Download Q and P college-physics-with-concept-coach-3.3

yes no Was this document useful for you?
   Thank you for your participation!

* Your assessment is very important for improving the work of artificial intelligence, which forms the content of this project

Document related concepts

Theoretical and experimental justification for the Schrödinger equation wikipedia, lookup

Conservation of energy wikipedia, lookup

Woodward effect wikipedia, lookup

Lorentz force wikipedia, lookup

Speed of gravity wikipedia, lookup

Electrical resistance and conductance wikipedia, lookup

Gravity wikipedia, lookup

Weightlessness wikipedia, lookup

Free fall wikipedia, lookup

Electromagnetism wikipedia, lookup

Work (physics) wikipedia, lookup

Anti-gravity wikipedia, lookup

Faster-than-light wikipedia, lookup

Time in physics wikipedia, lookup

Classical central-force problem wikipedia, lookup

Newton's laws of motion wikipedia, lookup

Mass versus weight wikipedia, lookup

Electromagnetic mass wikipedia, lookup

History of thermodynamics wikipedia, lookup

Nuclear physics wikipedia, lookup

Negative mass wikipedia, lookup

Chapter 26 | Vision and Optical Instruments
formed by the objective lens? (b) What is this image’s
magnification? (c) An eyepiece with a 2.00 cm focal length is
placed 20.0 cm from the objective. Where is the final image?
(d) What magnification is produced by the eyepiece? (e) What
is the overall magnification? (See Figure 26.16.)
31. You are using a standard microscope with a
0.10NA 4×
the corneal tissue has the same properties as water and is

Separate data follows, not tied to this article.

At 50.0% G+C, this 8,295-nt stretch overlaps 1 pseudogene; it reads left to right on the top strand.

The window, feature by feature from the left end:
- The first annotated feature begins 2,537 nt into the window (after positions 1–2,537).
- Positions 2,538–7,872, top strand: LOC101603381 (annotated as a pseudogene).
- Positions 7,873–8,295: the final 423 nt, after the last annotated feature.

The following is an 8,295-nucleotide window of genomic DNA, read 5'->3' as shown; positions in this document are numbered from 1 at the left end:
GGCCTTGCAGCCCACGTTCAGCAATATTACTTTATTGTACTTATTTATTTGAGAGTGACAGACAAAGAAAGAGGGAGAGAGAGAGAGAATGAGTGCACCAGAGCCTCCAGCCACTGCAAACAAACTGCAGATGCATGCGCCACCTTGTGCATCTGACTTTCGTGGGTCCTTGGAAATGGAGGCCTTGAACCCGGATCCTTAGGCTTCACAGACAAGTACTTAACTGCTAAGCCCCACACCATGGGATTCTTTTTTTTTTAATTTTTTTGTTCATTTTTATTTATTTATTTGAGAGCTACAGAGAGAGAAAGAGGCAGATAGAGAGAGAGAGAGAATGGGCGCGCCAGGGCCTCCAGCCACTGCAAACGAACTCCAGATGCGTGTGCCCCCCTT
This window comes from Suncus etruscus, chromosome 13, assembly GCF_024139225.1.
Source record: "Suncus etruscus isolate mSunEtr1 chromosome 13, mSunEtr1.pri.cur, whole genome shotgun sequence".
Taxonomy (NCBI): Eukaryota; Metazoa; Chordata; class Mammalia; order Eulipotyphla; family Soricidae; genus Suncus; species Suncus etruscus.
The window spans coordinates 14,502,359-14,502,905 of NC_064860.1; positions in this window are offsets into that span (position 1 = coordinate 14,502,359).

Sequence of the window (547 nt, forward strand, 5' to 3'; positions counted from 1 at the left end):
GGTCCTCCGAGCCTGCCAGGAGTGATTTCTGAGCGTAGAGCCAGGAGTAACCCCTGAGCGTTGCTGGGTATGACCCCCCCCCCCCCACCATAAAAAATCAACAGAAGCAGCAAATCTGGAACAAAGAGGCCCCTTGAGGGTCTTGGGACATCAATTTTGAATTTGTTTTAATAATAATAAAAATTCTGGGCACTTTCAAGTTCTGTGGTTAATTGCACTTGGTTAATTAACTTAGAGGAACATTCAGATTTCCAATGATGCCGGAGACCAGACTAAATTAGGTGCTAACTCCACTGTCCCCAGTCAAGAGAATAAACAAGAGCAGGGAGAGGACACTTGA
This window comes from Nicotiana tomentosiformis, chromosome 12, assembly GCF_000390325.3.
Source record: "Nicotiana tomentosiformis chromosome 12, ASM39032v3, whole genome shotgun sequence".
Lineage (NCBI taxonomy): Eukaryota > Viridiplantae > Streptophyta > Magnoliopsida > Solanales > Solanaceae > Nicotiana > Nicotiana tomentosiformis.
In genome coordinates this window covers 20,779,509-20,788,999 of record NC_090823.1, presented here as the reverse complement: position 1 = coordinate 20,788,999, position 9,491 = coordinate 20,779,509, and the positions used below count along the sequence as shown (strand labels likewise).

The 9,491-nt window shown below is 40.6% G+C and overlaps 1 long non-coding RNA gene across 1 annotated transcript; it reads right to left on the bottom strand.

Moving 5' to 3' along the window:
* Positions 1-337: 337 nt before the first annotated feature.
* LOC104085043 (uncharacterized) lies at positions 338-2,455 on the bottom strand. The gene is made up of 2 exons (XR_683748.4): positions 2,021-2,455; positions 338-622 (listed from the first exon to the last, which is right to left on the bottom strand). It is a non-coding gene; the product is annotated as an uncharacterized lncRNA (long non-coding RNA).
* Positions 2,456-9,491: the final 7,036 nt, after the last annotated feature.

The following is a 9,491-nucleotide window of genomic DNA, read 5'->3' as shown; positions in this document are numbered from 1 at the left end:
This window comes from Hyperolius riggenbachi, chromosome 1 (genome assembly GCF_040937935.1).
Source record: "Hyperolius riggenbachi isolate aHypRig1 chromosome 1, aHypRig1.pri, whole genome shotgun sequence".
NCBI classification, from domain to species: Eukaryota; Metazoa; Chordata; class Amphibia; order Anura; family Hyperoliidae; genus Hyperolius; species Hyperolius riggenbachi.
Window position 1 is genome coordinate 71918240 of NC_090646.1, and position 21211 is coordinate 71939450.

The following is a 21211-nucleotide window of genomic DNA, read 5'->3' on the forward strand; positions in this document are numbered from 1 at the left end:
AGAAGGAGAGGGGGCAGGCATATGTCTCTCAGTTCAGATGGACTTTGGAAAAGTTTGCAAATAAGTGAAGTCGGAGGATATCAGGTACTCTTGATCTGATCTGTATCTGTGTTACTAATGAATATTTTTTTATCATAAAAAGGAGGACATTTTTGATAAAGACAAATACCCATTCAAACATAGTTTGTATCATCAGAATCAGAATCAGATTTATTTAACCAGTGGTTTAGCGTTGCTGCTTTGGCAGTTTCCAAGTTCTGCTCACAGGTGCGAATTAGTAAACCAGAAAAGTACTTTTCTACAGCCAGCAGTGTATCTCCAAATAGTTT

initially at 34.0ºC . The tissue’s temperature is increased to
100ºC and evaporated without further temperature increase.
(b) Does your answer imply that the shape of the cornea can
be finely controlled?
objective and switch to a 0.65NA 40× objective. What are
the acceptance angles for each? Compare and comment on
the values. Which would you use first to locate the target area
on of your specimen? (See Figure 26.17.)
32. Unreasonable Results
Your friends show you an image through a microscope. They
tell you that the microscope has an objective with a 0.500 cm
focal length and an eyepiece with a 5.00 cm focal length. The
resulting overall magnification is 250,000. Are these viable
values for a microscope?
26.5 Telescopes
Unless otherwise stated, the lens-to-retina distance is
2.00 cm.
33. What is the angular magnification of a telescope that has
a 100 cm focal length objective and a 2.50 cm focal length
34. Find the distance between the objective and eyepiece
lenses in the telescope in the above problem needed to
produce a final image very far from the observer, where vision
is most relaxed. Note that a telescope is normally used to
view very distant objects.
35. A large reflecting telescope has an objective mirror with a
10.0 m radius of curvature. What angular magnification
does it produce when a
3.00 m focal length eyepiece is
36. A small telescope has a concave mirror with a 2.00 m
radius of curvature for its objective. Its eyepiece is a 4.00 cm
focal length lens. (a) What is the telescope’s angular
magnification? (b) What angle is subtended by a 25,000 km
diameter sunspot? (c) What is the angle of its telescopic
37. A
7.5× binocular produces an angular magnification of
−7.50 , acting like a telescope. (Mirrors are used to make
the image upright.) If the binoculars have objective lenses
with a 75.0 cm focal length, what is the focal length of the
eyepiece lenses?
38. Construct Your Own Problem
Consider a telescope of the type used by Galileo, having a
convex objective and a concave eyepiece as illustrated in
Figure 26.23(a). Construct a problem in which you calculate
the location and size of the image produced. Among the
things to be considered are the focal lengths of the lenses
and their relative placements as well as the size and location
of the object. Verify that the angular magnification is greater
than one. That is, the angle subtended at the eye by the
image is greater than the angle subtended by the object.
26.6 Aberrations
39. Integrated Concepts
(a) During laser vision correction, a brief burst of 193 nm
ultraviolet light is projected onto the cornea of the patient. It
makes a spot 1.00 mm in diameter and deposits 0.500 mJ of
energy. Calculate the depth of the layer ablated, assuming